2021’s best TVs will lean into gaming, sound and ambience – but not picture quality Samsung The Wall 2021

Another year, another round of TV announcements. While the CES 2021 expo at the start of the year was a bit muted compared to previous years, given the shift to an online event and some glaring absences – Hisense, for one, skipped out on the event entirely – we’ve still heard a lot about new TVs set to launch in the coming year.

It’s notable, though, that much of the emphasis this year seems to be on factors and features other than picture quality – the element we usually give the greatest importance when buying a new TV.

What do we mean by that? Well, this is the first year of TV ranges after the launch of the PS5 and Xbox Series X next-gen consoles, and it means that manufacturers are having to think hard about what features are needed to work well with these new gaming machines. HDMI 2.1, VRR (variable refresh rate), and 120Hz panels are all important here, while Samsung is being very explicit about interface improvements for gamers too, such as overlays for quickly checking response time.

Samsung’s new MicroLED TVs even offer split-screen for 2-4 simultaneous content feeds – so you could game alongside your friends or family, though you’ll be looking at using 2-4 different consoles to get the benefit.

Some TV brands are achieving more than others in this area: LG’s OLED TV range famously boasts sub-1ms input lag, while Samsung has managed low input lag even on mid-spec LCDs for a while now. Panasonic has proudly showed off 14.4ms lag on its new JZ2000 set, which is a notable improvement, if a bit late to the sub-20ms ballpark.

One of the most fascinating admissions from TV brands we heard, though, was a representative from Panasonic telling us that the picture quality on its TVs was simply so good, it barely had any room to improve – leading the company to focus on pretty much everything else.

“We’ve got to a level where there’s really not very much more we can do to [the picture],” we were told. “It’s so good, and it’s only going to be incremental improvements at this point – that’s why we’ve shifted our focus to the feature set, say with gamers, and I think you’ll be surprised with how much that’s been improved.”

Panasonic JZ2000 OLED TV

(Image credit: Panasonic)

Sound and vision

Gaming isn’t the only new priority, either. We doubt we’re going to see any sound system overhauls quite like the OTS (Object Tracking Sound) technology we saw on new Samsung TVs last year, but some TV makers are certainly trying.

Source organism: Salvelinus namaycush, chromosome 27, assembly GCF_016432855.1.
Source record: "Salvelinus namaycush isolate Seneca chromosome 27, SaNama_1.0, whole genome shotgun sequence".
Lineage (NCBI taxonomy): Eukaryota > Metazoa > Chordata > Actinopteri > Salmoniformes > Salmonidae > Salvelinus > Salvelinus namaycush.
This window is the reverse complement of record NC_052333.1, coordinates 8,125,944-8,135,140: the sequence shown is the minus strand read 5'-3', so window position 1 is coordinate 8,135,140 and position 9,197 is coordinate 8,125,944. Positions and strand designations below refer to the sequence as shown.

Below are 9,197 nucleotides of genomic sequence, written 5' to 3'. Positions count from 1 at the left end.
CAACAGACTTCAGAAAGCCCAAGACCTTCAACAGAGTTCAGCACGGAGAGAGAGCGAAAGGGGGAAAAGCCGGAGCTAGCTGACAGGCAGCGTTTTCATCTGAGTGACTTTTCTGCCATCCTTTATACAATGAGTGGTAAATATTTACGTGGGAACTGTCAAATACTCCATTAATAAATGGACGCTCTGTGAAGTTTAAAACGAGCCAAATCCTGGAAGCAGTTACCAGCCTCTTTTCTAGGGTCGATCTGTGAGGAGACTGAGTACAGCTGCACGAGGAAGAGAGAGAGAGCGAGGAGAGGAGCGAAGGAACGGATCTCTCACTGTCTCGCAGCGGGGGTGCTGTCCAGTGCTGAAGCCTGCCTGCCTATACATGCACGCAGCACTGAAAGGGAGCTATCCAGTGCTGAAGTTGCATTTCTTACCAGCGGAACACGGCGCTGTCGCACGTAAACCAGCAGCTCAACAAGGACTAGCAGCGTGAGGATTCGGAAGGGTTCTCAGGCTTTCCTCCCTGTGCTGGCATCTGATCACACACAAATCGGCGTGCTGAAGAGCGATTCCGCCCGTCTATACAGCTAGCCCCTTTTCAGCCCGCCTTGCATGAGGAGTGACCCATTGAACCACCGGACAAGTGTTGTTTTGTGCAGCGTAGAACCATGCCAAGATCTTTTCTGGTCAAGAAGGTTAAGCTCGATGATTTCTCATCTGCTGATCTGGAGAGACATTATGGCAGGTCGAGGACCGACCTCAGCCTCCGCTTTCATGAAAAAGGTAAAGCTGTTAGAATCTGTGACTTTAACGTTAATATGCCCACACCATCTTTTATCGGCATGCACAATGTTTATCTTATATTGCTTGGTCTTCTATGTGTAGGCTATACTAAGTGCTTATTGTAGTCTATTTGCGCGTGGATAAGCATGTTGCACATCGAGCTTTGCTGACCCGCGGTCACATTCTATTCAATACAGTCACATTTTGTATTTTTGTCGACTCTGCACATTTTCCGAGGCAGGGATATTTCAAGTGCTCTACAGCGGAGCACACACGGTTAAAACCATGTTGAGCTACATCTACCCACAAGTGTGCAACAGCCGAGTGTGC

Panasonic has confirmed its flagship JZ2000 OLED will feature side-firing speakers, alongside the upward-firing and front-firing audio found on previous models, shooting sound left and right out of the TV for a dynamic surround sound presence. Even if total audio output has dropped from 140W to a more relaxed 125W, we expect the experience will feel altogether different.

We’ve already written on the tripod TV stands coming to both Samsung The Frame and LG’s Gallery Series OLED successor, which shows that both companies are thinking about peripherals – not just what the TV’s picture looks like, but how it’s framed by the exterior, and how it fits in a wider space.

It wouldn’t be fair to say picture quality had been ignored altogether this year, of course, and there is some effort in tackling brightness output specifically. The new LG G1 OLED features OLED evo technology to help peak brightness – even if it only applies to one model in the LG 2021 TV range, which makes it a somewhat more hesitant development than we would have hoped. 

LG OLED

(Image credit: LG)

LG has launched a whole new LCD range under the name QNED, using MiniLED backlights to improve brightness control and therefore boost contrast while limiting blooming on its screens – while Samsung has embraced MiniLED to improve its QLED screens too.

All that should improve picture quality, but those examples are limited to LCD screens. And it underscores that the argument that the organic LED (or ‘OLED’) panels in most TV brands’ premium ranges may have reached something of a plateau, with other areas such as sound and gaming needing more attention to keep some momentum in improving current-gen screens.

That’s not to say the picture can’t improve, but we may be waiting a few years for any seismic changes – whether that’s an overhaul to OLED panels that boost their potential brightness, a QD-OLED hybrid from Samsung that bridges the best of QLED and OLED tech, or more models with the self-emitting MicroLED tech that could be poised as an OLED rival in the years to come.

For now, though, just sit back and enjoy the show.

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